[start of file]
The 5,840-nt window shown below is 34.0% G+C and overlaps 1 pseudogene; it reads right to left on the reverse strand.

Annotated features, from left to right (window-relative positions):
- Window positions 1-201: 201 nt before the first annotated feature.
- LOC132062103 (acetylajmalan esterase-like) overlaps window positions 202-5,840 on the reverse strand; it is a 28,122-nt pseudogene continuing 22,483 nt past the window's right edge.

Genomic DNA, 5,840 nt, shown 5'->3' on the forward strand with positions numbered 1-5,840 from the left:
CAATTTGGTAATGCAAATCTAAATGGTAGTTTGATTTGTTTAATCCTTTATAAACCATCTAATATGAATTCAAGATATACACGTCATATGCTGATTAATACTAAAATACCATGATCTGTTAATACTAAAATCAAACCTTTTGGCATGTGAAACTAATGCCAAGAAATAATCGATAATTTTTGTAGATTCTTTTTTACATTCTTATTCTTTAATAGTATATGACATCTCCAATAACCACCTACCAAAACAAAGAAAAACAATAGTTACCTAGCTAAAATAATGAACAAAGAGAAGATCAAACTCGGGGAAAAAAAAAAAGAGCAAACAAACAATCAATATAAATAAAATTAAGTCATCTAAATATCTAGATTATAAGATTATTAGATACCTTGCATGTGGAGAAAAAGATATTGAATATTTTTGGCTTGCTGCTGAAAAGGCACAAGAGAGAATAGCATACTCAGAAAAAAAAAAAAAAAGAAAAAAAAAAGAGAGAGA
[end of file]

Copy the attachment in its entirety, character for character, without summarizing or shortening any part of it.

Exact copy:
The 5,840-nt window shown below is 34.0% G+C and overlaps 1 pseudogene; it reads right to left on the reverse strand.

Annotated features, from left to right (window-relative positions):
- Window positions 1-201: 201 nt before the first annotated feature.
- LOC132062103 (acetylajmalan esterase-like) overlaps window positions 202-5,840 on the reverse strand; it is a 28,122-nt pseudogene continuing 22,483 nt past the window's right edge.

Genomic DNA, 5,840 nt, shown 5'->3' on the forward strand with positions numbered 1-5,840 from the left:
CAATTTGGTAATGCAAATCTAAATGGTAGTTTGATTTGTTTAATCCTTTATAAACCATCTAATATGAATTCAAGATATACACGTCATATGCTGATTAATACTAAAATACCATGATCTGTTAATACTAAAATCAAACCTTTTGGCATGTGAAACTAATGCCAAGAAATAATCGATAATTTTTGTAGATTCTTTTTTACATTCTTATTCTTTAATAGTATATGACATCTCCAATAACCACCTACCAAAACAAAGAAAAACAATAGTTACCTAGCTAAAATAATGAACAAAGAGAAGATCAAACTCGGGGAAAAAAAAAAAGAGCAAACAAACAATCAATATAAATAAAATTAAGTCATCTAAATATCTAGATTATAAGATTATTAGATACCTTGCATGTGGAGAAAAAGATATTGAATATTTTTGGCTTGCTGCTGAAAAGGCACAAGAGAGAATAGCATACTCAGAAAAAAAAAAAAAAAGAAAAAAAAAAGAGAGAGA